The National Institute of Nursing Research recently welcomed four new members to the National Advisory Council for Nursing Research.
Dr. Beverly Priefer is acting director of research and evidence-based practice programs in the Office of Nursing Services within the Veterans Health Administration. She supports the recruitment and retention of nurse scientists through training and mentoring and oversees ONS national evidence-based practice initiatives.
Col. Michael L. Schlicher is executive director for the military’s TriService Nursing Research Program in Bethesda. His research seeks to use aspects of nanotechnology to develop new nursing therapeutics for wound healing, pain control and disease prevention.
Dr. Alexa Stuifbergen is the dean, James R. Dougherty, Jr. centennial professor in nursing and holds the Laura Lee Blanton chair in nursing at the University of Texas. She is internationally known for innovative research projects in health promotion for persons with chronic and disabling conditions.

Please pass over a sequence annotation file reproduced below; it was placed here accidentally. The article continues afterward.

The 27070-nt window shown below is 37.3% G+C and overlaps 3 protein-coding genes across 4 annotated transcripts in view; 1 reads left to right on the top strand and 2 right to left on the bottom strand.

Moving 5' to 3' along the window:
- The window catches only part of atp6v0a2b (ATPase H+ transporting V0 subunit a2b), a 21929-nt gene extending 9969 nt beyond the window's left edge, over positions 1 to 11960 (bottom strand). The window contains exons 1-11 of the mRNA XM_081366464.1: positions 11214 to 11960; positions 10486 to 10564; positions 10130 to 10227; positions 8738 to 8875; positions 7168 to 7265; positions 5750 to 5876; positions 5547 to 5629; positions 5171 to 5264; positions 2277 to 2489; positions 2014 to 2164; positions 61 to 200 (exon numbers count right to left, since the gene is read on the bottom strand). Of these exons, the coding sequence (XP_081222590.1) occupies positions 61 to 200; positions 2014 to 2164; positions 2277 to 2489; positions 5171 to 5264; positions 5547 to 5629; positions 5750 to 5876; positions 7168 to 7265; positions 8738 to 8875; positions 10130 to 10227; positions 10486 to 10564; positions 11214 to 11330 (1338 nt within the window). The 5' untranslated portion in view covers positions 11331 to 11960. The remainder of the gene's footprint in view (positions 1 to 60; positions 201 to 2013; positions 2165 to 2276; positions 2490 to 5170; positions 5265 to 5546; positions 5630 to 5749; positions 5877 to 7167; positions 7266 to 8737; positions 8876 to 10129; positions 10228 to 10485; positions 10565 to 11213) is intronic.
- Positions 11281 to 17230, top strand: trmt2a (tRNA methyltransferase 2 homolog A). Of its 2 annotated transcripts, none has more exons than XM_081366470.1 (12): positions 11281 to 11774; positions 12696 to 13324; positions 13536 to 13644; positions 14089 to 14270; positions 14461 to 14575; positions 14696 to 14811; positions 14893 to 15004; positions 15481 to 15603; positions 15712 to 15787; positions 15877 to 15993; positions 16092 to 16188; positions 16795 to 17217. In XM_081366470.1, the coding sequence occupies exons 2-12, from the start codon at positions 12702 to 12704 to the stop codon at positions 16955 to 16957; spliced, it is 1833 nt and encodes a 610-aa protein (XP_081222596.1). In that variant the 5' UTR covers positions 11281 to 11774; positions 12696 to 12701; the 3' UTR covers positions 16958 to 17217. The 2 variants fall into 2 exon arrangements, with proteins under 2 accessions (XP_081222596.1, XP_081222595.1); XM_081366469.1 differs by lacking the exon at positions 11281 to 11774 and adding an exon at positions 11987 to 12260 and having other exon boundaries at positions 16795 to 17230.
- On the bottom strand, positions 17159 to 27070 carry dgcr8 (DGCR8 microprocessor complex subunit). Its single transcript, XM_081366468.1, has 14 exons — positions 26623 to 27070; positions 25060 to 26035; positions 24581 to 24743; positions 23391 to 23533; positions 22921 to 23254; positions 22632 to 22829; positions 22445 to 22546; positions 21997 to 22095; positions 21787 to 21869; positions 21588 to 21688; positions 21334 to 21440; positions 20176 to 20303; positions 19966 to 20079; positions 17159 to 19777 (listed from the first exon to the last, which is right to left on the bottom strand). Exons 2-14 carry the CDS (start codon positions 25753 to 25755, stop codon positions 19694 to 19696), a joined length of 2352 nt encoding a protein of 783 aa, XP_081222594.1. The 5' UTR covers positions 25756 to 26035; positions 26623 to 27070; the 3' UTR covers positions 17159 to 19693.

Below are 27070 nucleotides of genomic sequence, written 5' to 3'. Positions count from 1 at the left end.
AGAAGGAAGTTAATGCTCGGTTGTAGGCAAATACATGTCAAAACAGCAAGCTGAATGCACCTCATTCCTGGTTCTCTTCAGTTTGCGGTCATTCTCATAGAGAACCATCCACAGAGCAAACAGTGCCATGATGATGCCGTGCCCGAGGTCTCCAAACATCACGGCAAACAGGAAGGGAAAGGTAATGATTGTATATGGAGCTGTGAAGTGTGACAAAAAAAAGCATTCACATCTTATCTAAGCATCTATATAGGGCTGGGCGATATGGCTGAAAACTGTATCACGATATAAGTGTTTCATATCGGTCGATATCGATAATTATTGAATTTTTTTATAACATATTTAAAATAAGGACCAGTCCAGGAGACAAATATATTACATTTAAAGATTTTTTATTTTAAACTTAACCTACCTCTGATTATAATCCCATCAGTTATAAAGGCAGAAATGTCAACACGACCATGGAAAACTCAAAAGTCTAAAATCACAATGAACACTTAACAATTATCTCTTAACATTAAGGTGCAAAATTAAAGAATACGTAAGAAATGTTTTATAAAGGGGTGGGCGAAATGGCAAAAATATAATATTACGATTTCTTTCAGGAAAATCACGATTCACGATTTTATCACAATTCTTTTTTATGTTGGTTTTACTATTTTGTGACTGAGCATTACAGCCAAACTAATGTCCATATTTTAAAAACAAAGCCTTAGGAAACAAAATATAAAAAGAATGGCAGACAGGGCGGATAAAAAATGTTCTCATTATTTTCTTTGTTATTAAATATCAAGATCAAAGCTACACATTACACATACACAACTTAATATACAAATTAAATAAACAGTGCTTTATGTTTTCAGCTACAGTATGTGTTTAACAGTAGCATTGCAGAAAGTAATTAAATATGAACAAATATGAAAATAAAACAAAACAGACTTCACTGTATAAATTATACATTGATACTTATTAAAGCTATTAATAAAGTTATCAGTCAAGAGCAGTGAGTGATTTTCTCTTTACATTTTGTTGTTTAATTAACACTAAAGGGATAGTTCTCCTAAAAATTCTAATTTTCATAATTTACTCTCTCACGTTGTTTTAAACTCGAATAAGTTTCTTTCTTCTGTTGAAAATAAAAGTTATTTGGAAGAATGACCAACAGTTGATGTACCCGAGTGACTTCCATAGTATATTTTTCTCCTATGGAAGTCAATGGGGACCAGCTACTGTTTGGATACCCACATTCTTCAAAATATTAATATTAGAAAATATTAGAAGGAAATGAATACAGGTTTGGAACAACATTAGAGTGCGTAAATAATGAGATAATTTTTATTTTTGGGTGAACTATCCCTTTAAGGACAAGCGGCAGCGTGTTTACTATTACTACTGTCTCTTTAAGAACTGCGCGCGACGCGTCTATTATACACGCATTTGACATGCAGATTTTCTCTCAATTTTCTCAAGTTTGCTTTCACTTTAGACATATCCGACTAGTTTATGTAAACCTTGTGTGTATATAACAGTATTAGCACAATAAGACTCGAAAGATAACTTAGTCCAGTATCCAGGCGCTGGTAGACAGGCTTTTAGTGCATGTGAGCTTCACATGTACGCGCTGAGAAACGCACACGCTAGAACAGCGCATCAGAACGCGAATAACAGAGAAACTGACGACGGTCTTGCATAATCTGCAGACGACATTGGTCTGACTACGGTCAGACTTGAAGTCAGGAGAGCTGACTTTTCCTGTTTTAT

Dr. Jennifer Temel is an associate professor of medicine at Harvard Medical School, clinical director of thoracic oncology at Massachusetts General Hospital, director of cancer outcomes research at MGH Cancer Center and co-leader of the Dana-Farber/ Harvard Cancer Center Outcomes Research Program. Her research focuses on optimizing palliative and supportive care for patients with cancer and their families.